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WATER BATH CANNING: PROCESSING TIME

Once you have prepared your ingredients, filled the clean jars with your high acid preserve, and then added the lids/seals, jars will require processing in a water bath canner prior to pantry storage, as per the recipe. Processing refers to submerging jars in water and boiling for a specific length of time. There are different times for jar sizes, different times for types of preserves, and adjustments for altitude if required.
 
Jar size options for water bath canning recipes are:
o  Less than or equal to 500ml – i.e. pint/16oz jars – these require shorter processing time than larger jars because they heat up quicker (less volume of food in each jar);
o  500ml to 1 litre – i.e. quart/32oz jars – these require a longer processing time than smaller jars because they need more time to heat up (they have a higher volume of food in each jar).
Note: some recipes list just the maximum jar size i.e. up to 1 litre/quart (or less) for the processing time in the recipe chart.
  
Water bath canning recipes are either “cold packed” – which is also known as raw-packed (i.e. raw, prepared fruit or vegetables) - or hot-packed (i.e. jam or chutney). How food is prepared (and the density) determines the minimum processing time required.
o  Raw packed food requires longer processing time than hot packed food as the food takes longer to come to the temperature required to destroy microorganisms, and also requires cooking prior to pantry storage;
o  Hot-packed food requires a shorter processing time than raw packed food because the food has already been heated/cooked to a high temperature and just requires the pasteurisation stage via a water bath canner prior to pantry storage. Example of a processing chart below:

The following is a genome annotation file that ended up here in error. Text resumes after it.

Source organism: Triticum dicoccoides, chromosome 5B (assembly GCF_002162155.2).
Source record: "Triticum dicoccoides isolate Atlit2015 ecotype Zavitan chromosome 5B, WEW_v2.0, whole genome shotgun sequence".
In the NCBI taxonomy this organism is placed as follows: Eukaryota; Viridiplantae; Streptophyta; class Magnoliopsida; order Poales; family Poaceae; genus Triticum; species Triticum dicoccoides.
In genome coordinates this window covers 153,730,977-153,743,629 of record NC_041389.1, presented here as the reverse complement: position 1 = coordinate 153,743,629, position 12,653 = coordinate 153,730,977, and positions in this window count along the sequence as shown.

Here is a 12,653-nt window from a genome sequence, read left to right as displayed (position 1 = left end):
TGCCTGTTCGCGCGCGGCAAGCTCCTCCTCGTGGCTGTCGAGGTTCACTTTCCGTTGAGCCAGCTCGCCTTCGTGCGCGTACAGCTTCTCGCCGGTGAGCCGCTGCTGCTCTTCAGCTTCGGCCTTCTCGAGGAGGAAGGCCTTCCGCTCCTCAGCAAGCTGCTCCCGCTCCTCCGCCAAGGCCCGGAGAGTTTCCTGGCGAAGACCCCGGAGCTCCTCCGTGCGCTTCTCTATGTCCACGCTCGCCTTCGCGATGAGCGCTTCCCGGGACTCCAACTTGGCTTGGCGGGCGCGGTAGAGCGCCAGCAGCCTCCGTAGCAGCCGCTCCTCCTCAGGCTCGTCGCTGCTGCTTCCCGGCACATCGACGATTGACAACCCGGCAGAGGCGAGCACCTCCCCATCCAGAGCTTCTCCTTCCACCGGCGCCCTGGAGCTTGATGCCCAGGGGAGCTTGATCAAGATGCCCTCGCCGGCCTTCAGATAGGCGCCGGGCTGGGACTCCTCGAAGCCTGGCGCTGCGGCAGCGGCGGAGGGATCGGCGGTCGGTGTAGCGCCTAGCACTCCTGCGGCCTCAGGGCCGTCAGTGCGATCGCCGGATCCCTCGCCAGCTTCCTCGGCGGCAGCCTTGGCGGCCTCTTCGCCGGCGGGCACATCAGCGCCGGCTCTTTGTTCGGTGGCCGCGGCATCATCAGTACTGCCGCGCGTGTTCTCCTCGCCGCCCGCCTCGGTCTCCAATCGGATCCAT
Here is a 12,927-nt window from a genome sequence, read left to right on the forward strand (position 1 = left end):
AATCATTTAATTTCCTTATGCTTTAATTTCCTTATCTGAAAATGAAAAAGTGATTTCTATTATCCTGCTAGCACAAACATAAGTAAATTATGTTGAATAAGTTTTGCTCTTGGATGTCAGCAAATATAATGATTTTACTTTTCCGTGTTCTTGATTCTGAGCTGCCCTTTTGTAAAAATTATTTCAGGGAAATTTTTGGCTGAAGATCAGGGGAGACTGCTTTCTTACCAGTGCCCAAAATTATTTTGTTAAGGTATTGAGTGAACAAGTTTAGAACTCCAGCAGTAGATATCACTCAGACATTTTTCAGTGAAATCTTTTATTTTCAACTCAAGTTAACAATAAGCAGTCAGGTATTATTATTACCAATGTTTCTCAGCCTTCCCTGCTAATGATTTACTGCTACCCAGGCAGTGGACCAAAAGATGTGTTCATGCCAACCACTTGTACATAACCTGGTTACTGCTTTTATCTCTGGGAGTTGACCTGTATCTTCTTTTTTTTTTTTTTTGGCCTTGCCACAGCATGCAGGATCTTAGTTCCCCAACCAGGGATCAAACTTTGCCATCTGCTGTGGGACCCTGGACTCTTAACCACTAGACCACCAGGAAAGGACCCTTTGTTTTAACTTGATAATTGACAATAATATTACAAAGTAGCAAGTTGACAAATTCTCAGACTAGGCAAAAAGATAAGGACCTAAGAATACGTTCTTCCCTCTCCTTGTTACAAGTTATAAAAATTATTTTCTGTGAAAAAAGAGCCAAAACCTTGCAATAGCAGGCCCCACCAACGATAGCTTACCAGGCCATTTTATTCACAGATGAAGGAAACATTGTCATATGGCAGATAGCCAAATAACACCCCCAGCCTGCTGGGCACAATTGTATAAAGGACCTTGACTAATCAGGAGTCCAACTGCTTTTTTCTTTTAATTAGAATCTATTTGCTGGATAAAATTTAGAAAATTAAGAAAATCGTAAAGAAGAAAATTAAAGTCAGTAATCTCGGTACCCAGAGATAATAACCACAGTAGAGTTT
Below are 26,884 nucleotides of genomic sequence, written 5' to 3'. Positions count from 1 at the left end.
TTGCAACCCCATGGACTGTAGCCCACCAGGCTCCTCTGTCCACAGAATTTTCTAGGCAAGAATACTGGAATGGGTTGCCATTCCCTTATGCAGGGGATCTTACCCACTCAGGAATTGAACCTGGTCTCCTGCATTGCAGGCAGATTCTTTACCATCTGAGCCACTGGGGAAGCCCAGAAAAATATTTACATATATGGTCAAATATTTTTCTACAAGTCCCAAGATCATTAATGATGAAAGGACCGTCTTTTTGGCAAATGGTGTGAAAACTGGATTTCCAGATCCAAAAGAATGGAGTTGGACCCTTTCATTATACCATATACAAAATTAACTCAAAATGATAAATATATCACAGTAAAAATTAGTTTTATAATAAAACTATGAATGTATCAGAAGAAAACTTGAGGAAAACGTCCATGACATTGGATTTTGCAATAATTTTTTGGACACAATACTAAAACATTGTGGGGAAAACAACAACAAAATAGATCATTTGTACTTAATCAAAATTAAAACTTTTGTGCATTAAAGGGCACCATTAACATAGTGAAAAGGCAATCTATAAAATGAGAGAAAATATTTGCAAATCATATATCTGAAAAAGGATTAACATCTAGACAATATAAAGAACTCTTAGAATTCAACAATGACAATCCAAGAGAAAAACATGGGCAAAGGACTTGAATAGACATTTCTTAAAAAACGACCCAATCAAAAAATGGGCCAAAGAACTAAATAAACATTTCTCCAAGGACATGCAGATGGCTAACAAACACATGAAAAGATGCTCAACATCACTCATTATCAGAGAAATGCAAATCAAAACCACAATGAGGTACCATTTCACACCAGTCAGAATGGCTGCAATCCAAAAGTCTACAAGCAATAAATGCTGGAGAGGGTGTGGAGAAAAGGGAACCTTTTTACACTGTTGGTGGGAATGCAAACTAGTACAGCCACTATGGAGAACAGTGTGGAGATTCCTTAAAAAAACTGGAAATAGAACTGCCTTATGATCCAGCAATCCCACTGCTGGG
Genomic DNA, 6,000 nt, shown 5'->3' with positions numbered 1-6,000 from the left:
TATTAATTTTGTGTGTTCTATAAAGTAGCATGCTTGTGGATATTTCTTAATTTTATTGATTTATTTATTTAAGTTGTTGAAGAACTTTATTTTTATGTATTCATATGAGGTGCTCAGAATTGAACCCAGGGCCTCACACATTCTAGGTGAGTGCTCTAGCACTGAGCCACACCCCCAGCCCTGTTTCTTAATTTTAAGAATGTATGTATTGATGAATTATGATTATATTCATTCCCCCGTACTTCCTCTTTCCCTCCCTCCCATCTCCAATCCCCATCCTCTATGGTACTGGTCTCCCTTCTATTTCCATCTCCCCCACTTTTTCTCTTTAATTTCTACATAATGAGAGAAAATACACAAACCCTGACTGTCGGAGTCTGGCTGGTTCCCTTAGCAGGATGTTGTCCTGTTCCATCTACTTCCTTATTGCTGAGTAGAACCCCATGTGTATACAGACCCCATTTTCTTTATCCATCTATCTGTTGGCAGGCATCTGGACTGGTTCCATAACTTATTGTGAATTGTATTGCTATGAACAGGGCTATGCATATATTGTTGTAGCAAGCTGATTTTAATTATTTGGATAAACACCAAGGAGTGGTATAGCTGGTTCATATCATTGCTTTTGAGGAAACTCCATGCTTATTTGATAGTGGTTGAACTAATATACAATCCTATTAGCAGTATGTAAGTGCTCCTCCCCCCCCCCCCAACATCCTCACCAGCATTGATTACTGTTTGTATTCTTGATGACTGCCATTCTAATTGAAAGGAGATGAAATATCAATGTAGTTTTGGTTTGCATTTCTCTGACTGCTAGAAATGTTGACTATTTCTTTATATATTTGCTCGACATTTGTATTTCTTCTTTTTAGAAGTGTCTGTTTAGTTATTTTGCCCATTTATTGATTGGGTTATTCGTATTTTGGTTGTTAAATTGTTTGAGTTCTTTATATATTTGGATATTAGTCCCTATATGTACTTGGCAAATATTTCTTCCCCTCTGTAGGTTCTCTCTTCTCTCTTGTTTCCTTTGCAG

Processing Time for BOTTLED PEACHES (HALVED OR SLICED) in a Boiling Water Canner
 
Jar Size
Altitude
1,000 feet
Altitude 1,001
- 3,000 feet
Altitude 3,001
- 6,000 feet
Altitude
6,000 feet
Hot
Pack
500ml (pints)
20 minutes
25 minutes
30 minutes
35 minutes
1 Litre (quarts)
25 minutes
30 minutes
35 minutes
40 minutes
Raw Pack
500ml (pints)
25 minutes
30 minutes
35 minutes
40 minutes
1 Litre (quarts)
30 minutes
35 minutes
40 minutes
45 minutes

Water also boils at different temperatures – the higher the altitude, the lower the temperature required for water to boil. Therefore, a longer processing time is required when altitude increases.
 
To ensure high acid food is preserved in a water bath canner accurately, the processing time and cooling down period (i.e. 12-24 hours at room temperature) must be followed, as per the recipe. Choosing the correct processing time and allowing jars to naturally cool down at room temperature is the best way to destroy microorganisms such as mould and yeast that could otherwise spoil your preserves.
 
Author: Megan Radaich           
Image Credit: Megan Radaich            
Publication: www.foodpreserving.org

Acknowledgement 
Kaya Wanjoo. Food Preserving kaditj kalyakoorl moondang-ak kaaradj midi boodjar-ak nyininy, yakka wer waabiny, Noongar moort. Ngala kaditj baalap kalyakoorl nidja boodjar wer kep kaaradjiny, baalap moorditj nidja yaakiny-ak wer moorditj moort wer kaditj Birdiya wer yeyi.
Hello and Welcome. Food Preserving acknowledges the Traditional Custodians of the land on which we live, work and play, the Nyoongar people. We recognise their connection to the land and local waterways, their resilience and commitment to community and pay our respect to Elders past and present.
 
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